A 50 kW station (which is the minimum the company seems to be wanting, but it may have faster onboard chargers) would add 500 miles per hour. Thus, you’d get way more range in a 20-30 minute charging session than you get with other vehicles charging at that rate. This makes road trips far more feasible and far less painful than other EVs, and that’s with current charging infrastructure.

If Aptera supports faster chargers, this would be even greater for road trips, but we do need to consider that there will be tapering. We don’t know what those tapering numbers will look like yet. However, given the efficiency and range, you’ll probably not need to charge the pack over 60-80% in most cases and will be able to spend more time at peak charging speeds on trips.

An educated guess is that on a 250 kW Supercharger with the 100 kWh pack, you could add 600 miles in 15 minutes or the whole 1000 in about 45 minutes. If you get peak speeds until 60%, that would take the car from almost dead to there in about 15 minutes, and then take another half hour to add the rest (assuming you even need that). A 350 kW charger (like at Electrify America) could probably do the 600 miles in 10 minutes and the whole pack in 35 minutes or so.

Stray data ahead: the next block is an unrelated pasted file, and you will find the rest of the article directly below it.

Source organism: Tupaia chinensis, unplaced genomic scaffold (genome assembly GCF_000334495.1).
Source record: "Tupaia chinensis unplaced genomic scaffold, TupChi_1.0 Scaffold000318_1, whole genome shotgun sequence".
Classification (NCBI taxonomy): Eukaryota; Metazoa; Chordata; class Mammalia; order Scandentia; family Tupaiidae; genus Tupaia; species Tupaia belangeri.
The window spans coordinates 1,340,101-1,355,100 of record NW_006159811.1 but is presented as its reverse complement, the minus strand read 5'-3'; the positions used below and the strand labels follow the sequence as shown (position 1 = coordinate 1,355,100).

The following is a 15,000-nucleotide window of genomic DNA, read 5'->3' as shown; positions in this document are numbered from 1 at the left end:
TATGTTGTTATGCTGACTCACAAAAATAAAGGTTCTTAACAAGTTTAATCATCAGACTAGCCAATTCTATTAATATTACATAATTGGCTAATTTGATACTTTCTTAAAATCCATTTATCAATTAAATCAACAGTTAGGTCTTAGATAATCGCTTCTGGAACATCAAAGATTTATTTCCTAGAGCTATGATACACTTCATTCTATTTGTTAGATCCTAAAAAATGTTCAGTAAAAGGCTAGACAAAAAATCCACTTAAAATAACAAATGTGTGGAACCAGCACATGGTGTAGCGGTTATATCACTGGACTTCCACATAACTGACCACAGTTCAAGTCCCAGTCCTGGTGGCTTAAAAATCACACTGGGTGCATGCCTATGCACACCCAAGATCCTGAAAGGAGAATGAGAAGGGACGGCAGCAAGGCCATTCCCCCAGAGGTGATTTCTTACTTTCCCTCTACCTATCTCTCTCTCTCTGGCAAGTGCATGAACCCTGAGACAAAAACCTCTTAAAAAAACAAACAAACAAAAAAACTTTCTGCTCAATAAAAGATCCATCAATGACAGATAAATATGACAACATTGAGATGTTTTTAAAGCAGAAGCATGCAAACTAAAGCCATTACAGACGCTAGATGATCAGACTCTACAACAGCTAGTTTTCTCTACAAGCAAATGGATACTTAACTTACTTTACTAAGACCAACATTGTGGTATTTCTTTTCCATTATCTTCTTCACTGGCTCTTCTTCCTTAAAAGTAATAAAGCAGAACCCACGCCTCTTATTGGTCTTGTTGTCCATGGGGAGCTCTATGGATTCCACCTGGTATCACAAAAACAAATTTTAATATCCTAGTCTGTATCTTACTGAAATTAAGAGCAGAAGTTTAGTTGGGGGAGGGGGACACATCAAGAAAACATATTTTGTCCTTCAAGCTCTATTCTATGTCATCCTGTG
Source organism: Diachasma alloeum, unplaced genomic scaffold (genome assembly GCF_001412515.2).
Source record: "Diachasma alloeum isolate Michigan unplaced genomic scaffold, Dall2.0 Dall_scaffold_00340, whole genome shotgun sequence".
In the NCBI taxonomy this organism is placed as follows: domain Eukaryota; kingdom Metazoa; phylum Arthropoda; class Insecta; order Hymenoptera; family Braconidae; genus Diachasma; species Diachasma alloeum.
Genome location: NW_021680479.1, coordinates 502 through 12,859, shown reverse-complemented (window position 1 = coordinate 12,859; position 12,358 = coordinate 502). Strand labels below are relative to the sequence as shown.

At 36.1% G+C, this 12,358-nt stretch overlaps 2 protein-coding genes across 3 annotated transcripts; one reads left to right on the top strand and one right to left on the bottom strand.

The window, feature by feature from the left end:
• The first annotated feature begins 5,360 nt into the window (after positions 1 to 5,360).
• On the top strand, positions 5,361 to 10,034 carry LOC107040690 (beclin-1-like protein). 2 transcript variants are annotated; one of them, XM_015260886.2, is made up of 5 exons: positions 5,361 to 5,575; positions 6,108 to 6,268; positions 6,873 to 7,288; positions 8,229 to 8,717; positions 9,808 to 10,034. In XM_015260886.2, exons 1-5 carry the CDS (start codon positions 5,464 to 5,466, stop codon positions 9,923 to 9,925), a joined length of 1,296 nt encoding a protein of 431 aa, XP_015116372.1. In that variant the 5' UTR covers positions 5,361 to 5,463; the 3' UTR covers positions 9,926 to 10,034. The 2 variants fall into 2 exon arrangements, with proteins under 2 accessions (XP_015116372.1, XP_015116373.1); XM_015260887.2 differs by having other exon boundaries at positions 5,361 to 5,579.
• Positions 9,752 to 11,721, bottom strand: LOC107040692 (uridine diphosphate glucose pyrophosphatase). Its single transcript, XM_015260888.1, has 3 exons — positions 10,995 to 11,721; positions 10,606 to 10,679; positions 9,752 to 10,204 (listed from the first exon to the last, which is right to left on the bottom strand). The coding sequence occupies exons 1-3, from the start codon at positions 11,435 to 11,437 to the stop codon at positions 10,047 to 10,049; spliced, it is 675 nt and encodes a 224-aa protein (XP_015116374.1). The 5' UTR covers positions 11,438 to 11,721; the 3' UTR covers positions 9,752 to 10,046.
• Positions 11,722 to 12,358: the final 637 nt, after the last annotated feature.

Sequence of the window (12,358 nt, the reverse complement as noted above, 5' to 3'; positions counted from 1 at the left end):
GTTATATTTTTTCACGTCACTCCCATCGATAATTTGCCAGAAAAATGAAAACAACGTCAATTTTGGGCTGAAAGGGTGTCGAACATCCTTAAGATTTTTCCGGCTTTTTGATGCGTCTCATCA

In reality, those speeds are probably overkill for this vehicle, but they’d sure be nice for road trips.

Solar Charging

Aptera told us today that with the solar cells covering the back hatch (that’s optional), you’d end up with a peak of 700 watts, but that’s something you won’t see much. The company did test the cells in a fake roof for a year before claiming that it adds 40 miles per day, but keep in mind that this testing happened in San Diego.

40 miles per day assumes the system adds 4 kWh of power to the pack. If you take that 700W of panels to places that see more clouds, get less direct sunlight (further north), etc., then you may get a lot less. At the peak of 700 watts, people living in sunny parts further south (especially the southwest), you may even get more than the 40 miles.

Either way, it would take almost a month of charging all day and no driving to fill a 100 kWh pack up. While that sounds very slow, it’s actually quite useful.

If you drive the car less than the solar cells can add, you can expect to almost never charge it. On good sunny days, you’d accumulate “rollover” miles, while on “bad” sun days, you’d eat into them a bit.

If you drive more than the solar can cover, then they’re still helpful. You’d just have to plug it in less often. Assuming you can park it out in the sun most days, you could watch the charge level, and maybe fill it back up when it gets to 50%, that way you always have some reserve in the “tank” for emergencies.